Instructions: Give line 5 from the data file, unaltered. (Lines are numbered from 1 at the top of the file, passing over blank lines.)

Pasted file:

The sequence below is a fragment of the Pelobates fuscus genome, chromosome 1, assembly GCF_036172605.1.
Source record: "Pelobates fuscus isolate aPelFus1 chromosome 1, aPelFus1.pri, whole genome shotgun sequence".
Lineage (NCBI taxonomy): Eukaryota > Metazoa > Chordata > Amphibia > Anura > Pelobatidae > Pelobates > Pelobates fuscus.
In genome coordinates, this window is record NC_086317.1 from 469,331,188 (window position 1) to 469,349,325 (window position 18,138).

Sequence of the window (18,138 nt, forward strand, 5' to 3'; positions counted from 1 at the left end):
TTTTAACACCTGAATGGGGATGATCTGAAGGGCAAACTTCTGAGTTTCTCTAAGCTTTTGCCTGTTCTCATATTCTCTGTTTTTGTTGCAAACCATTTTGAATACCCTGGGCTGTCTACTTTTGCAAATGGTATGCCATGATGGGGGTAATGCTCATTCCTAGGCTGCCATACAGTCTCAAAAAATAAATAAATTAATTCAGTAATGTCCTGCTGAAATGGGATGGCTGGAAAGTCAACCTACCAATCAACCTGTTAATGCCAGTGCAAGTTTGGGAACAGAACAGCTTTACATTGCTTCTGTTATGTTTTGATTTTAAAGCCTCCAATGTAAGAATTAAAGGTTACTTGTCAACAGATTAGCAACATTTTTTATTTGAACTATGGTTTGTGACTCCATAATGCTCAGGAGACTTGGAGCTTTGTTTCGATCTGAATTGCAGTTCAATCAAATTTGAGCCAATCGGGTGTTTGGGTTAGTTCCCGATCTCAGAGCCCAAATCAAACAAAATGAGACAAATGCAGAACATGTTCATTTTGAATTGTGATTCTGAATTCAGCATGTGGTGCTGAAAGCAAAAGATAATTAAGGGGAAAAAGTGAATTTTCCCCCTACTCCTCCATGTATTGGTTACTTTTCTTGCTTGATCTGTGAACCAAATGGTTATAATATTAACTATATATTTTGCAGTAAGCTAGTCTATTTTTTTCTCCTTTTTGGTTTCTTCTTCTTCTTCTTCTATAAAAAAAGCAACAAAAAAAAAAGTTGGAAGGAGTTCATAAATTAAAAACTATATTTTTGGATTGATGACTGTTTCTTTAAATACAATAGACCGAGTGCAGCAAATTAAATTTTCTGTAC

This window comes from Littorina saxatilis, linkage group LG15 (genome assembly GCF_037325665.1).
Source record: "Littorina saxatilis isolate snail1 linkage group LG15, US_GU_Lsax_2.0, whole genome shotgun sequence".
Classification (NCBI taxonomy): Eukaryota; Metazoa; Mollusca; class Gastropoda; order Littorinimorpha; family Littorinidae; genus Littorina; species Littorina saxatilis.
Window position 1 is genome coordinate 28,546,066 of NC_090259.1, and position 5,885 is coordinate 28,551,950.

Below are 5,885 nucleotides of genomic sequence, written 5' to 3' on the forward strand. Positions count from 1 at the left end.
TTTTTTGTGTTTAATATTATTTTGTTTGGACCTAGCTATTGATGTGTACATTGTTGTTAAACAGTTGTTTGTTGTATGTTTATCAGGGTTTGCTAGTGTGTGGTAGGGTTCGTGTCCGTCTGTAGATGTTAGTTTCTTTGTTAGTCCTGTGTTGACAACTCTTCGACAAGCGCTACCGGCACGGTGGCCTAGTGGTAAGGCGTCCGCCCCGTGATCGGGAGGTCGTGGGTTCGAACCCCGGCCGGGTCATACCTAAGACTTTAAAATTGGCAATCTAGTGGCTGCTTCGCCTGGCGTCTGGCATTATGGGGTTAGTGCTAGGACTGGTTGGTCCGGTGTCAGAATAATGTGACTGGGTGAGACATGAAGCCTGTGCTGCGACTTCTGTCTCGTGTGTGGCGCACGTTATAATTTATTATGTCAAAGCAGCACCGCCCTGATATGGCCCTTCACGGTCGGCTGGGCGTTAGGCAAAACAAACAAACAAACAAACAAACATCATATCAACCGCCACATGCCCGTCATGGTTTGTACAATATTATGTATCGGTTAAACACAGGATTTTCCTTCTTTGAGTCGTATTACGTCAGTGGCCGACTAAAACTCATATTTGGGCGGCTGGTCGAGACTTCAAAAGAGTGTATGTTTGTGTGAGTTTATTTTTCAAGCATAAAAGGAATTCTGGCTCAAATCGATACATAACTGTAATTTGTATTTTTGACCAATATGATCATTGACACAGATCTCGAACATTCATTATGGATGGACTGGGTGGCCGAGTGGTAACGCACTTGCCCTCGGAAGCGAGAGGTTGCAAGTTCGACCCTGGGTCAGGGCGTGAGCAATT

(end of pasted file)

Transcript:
Sequence of the window (18,138 nt, forward strand, 5' to 3'; positions counted from 1 at the left end):